This week’s bulletin on faith, sex, purity culture: Southern Baptist leaders disappoint survivors, STIs soar in U.S.

There’s never a dull moment when it comes to the intersection of religion and sex in America. Here are a few stories that stood out this week. If you have a story about purity culture or how faith and sex intersect, email me at

This week we’ve got updates on the Southern Baptist Convention, more news about rising rates of preventable STIs in the South, some old business and a podcast recommendation. Let’s dive in:

Announcements: SBC executive committee holds Fall meeting, survivors left disappointed

Religion has been imposing rules and regulations on sexual expression since the beginning of time, and religious leaders have had their fair share of sex abuse scandals in recent decades.

One of the largest religious sex abuse scandals in recent times involves the Southern Baptist Convention’s efforts to silence people who survived sexual assault in the church and its leaders’ mishandling sex abuse investigations.

One month after leaders announced the church is under investigation by the U.S. Department of Justice, the executive committee held its fall meeting —the first opportunity to implement reforms since the end of the 2022 annual meeting in Anaheim, California.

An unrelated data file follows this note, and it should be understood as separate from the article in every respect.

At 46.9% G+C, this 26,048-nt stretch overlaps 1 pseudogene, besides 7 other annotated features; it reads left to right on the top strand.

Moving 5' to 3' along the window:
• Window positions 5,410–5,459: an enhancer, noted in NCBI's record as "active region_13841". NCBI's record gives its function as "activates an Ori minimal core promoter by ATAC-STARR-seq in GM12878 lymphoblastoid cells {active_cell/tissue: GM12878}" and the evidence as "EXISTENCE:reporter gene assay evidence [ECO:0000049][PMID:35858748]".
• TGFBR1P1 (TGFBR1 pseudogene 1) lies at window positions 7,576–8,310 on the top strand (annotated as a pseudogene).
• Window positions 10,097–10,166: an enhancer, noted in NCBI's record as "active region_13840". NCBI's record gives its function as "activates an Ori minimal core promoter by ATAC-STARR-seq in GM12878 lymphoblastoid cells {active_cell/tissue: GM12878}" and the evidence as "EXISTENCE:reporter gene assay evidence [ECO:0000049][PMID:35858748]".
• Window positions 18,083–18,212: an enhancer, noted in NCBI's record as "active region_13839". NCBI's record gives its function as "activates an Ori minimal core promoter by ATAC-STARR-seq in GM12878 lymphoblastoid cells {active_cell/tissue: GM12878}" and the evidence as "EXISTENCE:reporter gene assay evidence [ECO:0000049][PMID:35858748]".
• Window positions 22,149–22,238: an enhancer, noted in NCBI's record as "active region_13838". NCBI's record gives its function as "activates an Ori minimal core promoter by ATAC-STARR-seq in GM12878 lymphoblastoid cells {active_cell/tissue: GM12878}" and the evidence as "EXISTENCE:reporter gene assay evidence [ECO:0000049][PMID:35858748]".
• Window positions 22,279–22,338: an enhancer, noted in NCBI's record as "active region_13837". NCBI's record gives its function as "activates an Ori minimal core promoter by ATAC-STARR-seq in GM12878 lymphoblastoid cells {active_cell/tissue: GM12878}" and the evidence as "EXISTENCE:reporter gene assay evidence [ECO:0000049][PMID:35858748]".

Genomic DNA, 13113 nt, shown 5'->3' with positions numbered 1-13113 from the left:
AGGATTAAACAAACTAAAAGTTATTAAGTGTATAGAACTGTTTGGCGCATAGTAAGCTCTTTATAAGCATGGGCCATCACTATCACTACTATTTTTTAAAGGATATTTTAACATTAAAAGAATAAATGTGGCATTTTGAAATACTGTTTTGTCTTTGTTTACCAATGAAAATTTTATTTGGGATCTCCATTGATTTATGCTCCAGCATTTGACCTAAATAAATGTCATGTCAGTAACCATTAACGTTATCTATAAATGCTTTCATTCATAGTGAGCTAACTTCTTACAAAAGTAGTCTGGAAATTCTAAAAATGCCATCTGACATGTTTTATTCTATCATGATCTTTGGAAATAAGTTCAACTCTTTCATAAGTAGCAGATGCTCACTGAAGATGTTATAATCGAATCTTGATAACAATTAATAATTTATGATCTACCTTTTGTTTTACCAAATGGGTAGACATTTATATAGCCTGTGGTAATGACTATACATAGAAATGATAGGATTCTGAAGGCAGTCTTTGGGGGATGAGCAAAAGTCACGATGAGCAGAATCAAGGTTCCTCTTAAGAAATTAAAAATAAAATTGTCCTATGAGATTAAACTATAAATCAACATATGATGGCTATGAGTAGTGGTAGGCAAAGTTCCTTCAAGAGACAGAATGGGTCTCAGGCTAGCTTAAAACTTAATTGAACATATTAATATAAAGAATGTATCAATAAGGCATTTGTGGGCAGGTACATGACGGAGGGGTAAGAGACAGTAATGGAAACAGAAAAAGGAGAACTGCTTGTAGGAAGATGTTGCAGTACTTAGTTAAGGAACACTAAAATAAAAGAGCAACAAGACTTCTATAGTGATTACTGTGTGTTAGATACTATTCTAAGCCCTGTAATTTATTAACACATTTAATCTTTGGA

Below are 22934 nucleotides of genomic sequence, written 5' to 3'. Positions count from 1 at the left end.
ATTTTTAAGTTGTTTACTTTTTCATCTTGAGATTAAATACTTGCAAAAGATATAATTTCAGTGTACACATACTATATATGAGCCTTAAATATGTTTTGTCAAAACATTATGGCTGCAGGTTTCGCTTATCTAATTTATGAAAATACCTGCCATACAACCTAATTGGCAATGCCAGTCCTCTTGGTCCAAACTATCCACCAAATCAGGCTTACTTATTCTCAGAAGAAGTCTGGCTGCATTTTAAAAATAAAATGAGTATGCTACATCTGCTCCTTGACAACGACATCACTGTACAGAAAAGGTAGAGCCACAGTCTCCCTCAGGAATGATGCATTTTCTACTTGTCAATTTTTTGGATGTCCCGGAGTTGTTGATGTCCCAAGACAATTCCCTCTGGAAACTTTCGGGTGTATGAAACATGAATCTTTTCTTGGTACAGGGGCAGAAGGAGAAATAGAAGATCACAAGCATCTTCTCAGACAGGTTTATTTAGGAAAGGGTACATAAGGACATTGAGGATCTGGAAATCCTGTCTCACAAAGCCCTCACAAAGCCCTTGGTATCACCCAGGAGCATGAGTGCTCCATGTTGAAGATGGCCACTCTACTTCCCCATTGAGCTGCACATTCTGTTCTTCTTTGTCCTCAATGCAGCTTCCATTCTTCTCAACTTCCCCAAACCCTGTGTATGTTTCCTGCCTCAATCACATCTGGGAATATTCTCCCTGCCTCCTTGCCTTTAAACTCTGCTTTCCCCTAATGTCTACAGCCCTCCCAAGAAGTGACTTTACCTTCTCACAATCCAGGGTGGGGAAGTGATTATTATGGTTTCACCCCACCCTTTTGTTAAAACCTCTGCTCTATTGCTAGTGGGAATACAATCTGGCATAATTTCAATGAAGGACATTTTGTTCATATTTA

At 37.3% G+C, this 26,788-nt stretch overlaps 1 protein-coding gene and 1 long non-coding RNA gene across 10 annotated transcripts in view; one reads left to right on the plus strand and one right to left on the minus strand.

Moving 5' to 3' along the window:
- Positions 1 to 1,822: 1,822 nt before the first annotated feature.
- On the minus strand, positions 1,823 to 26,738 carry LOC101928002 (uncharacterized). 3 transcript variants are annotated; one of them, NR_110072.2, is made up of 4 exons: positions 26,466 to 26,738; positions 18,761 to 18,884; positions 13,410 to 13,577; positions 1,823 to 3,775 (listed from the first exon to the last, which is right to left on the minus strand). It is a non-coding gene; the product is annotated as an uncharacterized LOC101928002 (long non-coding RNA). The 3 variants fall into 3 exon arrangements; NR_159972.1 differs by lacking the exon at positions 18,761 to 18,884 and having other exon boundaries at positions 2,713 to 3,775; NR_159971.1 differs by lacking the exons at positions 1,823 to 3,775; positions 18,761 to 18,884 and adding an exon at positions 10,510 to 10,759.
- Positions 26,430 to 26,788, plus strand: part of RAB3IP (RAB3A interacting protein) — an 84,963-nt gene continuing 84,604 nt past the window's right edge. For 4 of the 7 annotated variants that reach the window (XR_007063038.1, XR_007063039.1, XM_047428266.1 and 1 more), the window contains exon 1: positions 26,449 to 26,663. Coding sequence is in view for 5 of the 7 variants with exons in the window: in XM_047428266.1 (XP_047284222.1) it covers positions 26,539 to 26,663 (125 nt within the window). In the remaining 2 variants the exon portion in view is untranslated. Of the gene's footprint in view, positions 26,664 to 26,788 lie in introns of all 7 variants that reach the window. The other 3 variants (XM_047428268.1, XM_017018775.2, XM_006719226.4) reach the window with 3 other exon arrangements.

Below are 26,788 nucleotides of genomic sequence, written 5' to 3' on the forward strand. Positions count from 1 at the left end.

However, survivors called the tone of the meeting disappointing, with many hoping the leaders of the largest protestant denomination in America would respond to survivors’ requests for clarity and action.

The committee established a “Caring Well Sunday” to be observed the last Sunday of September each year. The day was established to be a day where Baptists can learn more about abuse and how to prevent abuse in their churches.

One bright spot, survivors noted included the hiring of Rachel Denhollander, a survivor and advocate who has been openly discussing abuse within the SBC for years.

Church leaders plan to hire a firm to create a database of ministers credibly accused of sexual assault (SBC leaders have yet to define “credibly accused”) and a firm that can candle new reports of sexual abuse and connect survivors with law enforcement.

Selected readings: New STI infections are on the rise

New cases of sexually transmitted infections in America reached a new high of 2.5 million cases, according to 2021 preliminary data from the CDC. This figure beats out 2020′s record-setting number of 2.4 million in 2020.

Here’s the breakdown:

  • New syphilis infections increased 26 percent, with an alarming increase in cases of congenital syphilis, which increased 24 percent (syphilis that’s pass from a mother to baby).
  • Gonorrhea infections increased 2.8 percent
  • Chlamydia infections increased 3 percent
  • HIV rates increased 16 percent

Dr. Leandro Mena of the U.S. Centers for Disease Control and Prevention said America needs to work to expand access to STD testing and education, including education about condom use and other ways to prevent the spread of STDs.

“It is imperative that we ... work to rebuild, innovate, and expand (STD) prevention in the U.S.,” said.